Also your descendants shall be as the dust of the earth;

you shall spread abroad to the west and the east,

to the north and the south;

and in you and your seed all the families of the Earth shall be blessed.

Behold, I am with you and will keep you wherever you go,

and will bring you back to this land;

for I will not leave you until I have done what I have spoken to you.”

(Genesis 28:13-15)

People are broken. It’s the way we are.

God knows this – and He is not broken. He is willing to create unbroken promises with us and create something beautiful from our ashes, if only we reach out to Him.

What future is God calling you to step towards? You do not have to be perfect, because God already has that part covered. He turned Jacob into Israel. Who is God calling you to become?

Just follow Him.

Don’t Stand Still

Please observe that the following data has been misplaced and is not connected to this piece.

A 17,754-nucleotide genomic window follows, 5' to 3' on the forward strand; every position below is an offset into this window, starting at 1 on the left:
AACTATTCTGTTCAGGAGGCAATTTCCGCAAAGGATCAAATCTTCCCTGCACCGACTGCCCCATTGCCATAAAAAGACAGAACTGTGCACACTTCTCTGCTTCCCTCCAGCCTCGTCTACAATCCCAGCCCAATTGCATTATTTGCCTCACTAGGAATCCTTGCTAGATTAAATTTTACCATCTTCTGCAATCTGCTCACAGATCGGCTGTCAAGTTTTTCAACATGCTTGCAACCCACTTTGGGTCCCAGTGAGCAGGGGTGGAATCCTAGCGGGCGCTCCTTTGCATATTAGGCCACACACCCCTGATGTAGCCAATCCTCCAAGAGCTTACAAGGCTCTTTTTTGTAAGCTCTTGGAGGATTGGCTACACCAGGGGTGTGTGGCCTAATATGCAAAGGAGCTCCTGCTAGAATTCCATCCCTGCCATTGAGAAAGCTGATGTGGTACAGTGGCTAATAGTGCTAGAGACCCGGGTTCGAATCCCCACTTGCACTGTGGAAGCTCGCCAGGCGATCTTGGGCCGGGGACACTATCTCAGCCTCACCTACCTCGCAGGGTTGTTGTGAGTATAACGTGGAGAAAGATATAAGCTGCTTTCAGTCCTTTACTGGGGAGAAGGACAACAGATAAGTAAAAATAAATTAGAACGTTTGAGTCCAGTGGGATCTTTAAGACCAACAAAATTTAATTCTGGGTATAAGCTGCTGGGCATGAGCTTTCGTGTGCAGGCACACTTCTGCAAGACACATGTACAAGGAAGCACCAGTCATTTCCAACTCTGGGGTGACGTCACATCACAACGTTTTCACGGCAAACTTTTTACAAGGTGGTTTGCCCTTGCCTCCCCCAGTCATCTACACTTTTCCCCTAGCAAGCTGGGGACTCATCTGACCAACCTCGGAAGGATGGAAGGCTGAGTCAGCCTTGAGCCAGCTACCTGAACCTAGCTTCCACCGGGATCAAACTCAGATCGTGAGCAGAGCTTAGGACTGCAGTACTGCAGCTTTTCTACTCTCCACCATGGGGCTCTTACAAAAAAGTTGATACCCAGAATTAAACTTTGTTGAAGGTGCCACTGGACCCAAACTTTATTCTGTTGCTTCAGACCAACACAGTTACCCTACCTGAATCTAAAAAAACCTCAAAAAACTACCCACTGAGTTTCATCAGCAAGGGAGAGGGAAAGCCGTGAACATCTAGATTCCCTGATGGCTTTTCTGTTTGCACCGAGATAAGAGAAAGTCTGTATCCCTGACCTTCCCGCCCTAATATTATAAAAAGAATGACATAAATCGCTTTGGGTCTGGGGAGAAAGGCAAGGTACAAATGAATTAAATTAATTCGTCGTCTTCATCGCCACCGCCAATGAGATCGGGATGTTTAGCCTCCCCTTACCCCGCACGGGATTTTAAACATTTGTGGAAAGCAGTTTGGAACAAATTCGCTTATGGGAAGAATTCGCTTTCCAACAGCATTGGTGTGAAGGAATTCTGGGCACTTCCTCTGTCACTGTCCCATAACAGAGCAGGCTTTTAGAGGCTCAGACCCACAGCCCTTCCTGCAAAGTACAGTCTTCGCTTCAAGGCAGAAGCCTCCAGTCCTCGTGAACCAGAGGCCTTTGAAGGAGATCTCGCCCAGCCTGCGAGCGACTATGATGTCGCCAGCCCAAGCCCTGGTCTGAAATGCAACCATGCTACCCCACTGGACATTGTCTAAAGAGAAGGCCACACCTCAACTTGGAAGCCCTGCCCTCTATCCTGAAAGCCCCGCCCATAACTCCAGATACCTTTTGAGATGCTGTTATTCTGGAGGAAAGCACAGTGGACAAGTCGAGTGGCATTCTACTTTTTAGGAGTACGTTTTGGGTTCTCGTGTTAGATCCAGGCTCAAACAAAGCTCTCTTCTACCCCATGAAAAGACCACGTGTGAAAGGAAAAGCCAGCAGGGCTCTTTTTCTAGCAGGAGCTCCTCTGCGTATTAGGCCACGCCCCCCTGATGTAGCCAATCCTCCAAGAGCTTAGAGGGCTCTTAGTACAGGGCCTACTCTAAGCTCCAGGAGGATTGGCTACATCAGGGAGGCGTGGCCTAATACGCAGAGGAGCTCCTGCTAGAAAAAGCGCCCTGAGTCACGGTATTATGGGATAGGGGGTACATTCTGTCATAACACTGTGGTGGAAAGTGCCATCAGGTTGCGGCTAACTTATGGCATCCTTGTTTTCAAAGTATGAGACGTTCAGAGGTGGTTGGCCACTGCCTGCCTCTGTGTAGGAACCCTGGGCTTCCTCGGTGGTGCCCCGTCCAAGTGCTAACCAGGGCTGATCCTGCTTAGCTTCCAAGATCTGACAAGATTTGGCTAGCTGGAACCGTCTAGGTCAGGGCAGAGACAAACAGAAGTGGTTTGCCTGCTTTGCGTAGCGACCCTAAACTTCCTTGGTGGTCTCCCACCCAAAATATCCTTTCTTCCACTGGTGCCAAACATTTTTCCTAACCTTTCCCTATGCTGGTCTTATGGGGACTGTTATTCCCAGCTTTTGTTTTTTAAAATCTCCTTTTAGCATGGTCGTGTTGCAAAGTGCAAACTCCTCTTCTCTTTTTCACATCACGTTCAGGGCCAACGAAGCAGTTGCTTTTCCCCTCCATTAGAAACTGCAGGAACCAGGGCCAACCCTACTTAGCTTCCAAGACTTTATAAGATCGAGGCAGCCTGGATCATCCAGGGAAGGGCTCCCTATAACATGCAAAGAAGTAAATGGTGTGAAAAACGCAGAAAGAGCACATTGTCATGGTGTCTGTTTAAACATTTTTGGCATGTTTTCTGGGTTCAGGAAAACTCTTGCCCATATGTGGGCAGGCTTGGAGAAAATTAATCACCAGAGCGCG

From Abram to Abraham

Honestly, I feel odd writing this. I almost feel like I’m about to preach a sermon, which is not my training nor is it my intent. I wouldn’t set myself up in that way.

All I want to do is share a little, each week, about something I learned from someone of faith in the Bible – someone whose faith shows us how to hope and pray and follow God, even when times are downright awful or following God in the situation makes absolutely no sense. There are also people worth studying who spent a long time ignoring God – but God still followed after them and found them. Because that’s who He is. We can learn from those people, too. Because no matter our story, God is the Seeker of souls and our Help in trouble.

Given that my initial plan before the advent of COVID-19 (colloquially known as coronavirus) here in the US was to do a series on the patriarchs and the beginnings of the Jewish faith, my plan as of now is to still start with the patriarchs. But we’ll go beyond them, because we can. Because people from all parts of the Bible are worth studying, especially in times like these.